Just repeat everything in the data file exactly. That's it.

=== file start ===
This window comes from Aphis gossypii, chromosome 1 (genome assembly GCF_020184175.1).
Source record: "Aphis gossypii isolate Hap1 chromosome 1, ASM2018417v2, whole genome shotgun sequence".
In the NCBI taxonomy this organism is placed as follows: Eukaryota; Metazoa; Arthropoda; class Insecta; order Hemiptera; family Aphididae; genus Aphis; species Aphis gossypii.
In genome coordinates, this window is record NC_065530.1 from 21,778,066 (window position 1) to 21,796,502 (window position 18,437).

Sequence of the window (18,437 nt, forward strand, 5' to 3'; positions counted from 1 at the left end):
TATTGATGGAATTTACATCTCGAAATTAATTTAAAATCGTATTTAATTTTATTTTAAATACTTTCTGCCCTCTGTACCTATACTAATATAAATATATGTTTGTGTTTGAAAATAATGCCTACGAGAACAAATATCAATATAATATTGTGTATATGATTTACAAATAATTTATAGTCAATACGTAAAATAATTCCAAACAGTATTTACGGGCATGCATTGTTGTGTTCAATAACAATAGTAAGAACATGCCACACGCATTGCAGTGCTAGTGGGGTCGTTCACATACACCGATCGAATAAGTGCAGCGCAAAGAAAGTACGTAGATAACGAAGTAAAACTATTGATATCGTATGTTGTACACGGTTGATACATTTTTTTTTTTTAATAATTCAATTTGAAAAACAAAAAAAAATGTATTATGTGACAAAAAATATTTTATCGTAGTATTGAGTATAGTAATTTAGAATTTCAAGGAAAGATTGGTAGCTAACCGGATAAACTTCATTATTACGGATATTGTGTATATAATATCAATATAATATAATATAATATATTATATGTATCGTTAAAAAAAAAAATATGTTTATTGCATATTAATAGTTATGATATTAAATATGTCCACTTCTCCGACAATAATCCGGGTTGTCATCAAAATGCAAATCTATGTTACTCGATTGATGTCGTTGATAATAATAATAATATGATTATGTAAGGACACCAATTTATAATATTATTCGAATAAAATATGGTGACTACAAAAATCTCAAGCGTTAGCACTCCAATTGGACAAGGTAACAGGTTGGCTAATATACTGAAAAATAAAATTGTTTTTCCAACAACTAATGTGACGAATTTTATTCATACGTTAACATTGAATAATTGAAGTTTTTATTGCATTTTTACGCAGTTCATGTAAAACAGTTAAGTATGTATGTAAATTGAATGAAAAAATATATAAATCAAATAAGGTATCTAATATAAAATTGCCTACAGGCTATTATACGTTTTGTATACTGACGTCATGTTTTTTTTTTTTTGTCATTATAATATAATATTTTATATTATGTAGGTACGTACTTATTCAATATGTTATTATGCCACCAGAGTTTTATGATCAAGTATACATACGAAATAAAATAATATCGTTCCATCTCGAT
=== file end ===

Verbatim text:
This window comes from Aphis gossypii, chromosome 1 (genome assembly GCF_020184175.1).
Source record: "Aphis gossypii isolate Hap1 chromosome 1, ASM2018417v2, whole genome shotgun sequence".
In the NCBI taxonomy this organism is placed as follows: Eukaryota; Metazoa; Arthropoda; class Insecta; order Hemiptera; family Aphididae; genus Aphis; species Aphis gossypii.
In genome coordinates, this window is record NC_065530.1 from 21,778,066 (window position 1) to 21,796,502 (window position 18,437).

Sequence of the window (18,437 nt, forward strand, 5' to 3'; positions counted from 1 at the left end):
TATTGATGGAATTTACATCTCGAAATTAATTTAAAATCGTATTTAATTTTATTTTAAATACTTTCTGCCCTCTGTACCTATACTAATATAAATATATGTTTGTGTTTGAAAATAATGCCTACGAGAACAAATATCAATATAATATTGTGTATATGATTTACAAATAATTTATAGTCAATACGTAAAATAATTCCAAACAGTATTTACGGGCATGCATTGTTGTGTTCAATAACAATAGTAAGAACATGCCACACGCATTGCAGTGCTAGTGGGGTCGTTCACATACACCGATCGAATAAGTGCAGCGCAAAGAAAGTACGTAGATAACGAAGTAAAACTATTGATATCGTATGTTGTACACGGTTGATACATTTTTTTTTTTTAATAATTCAATTTGAAAAACAAAAAAAAATGTATTATGTGACAAAAAATATTTTATCGTAGTATTGAGTATAGTAATTTAGAATTTCAAGGAAAGATTGGTAGCTAACCGGATAAACTTCATTATTACGGATATTGTGTATATAATATCAATATAATATAATATAATATATTATATGTATCGTTAAAAAAAAAAATATGTTTATTGCATATTAATAGTTATGATATTAAATATGTCCACTTCTCCGACAATAATCCGGGTTGTCATCAAAATGCAAATCTATGTTACTCGATTGATGTCGTTGATAATAATAATAATATGATTATGTAAGGACACCAATTTATAATATTATTCGAATAAAATATGGTGACTACAAAAATCTCAAGCGTTAGCACTCCAATTGGACAAGGTAACAGGTTGGCTAATATACTGAAAAATAAAATTGTTTTTCCAACAACTAATGTGACGAATTTTATTCATACGTTAACATTGAATAATTGAAGTTTTTATTGCATTTTTACGCAGTTCATGTAAAACAGTTAAGTATGTATGTAAATTGAATGAAAAAATATATAAATCAAATAAGGTATCTAATATAAAATTGCCTACAGGCTATTATACGTTTTGTATACTGACGTCATGTTTTTTTTTTTTTGTCATTATAATATAATATTTTATATTATGTAGGTACGTACTTATTCAATATGTTATTATGCCACCAGAGTTTTATGATCAAGTATACATACGAAATAAAATAATATCGTTCCATCTCGAT